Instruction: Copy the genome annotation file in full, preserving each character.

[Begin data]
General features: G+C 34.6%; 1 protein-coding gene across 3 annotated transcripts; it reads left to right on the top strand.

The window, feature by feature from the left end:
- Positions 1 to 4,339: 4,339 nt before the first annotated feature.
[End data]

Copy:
General features: G+C 34.6%; 1 protein-coding gene across 3 annotated transcripts; it reads left to right on the top strand.

The window, feature by feature from the left end:
- Positions 1 to 4,339: 4,339 nt before the first annotated feature.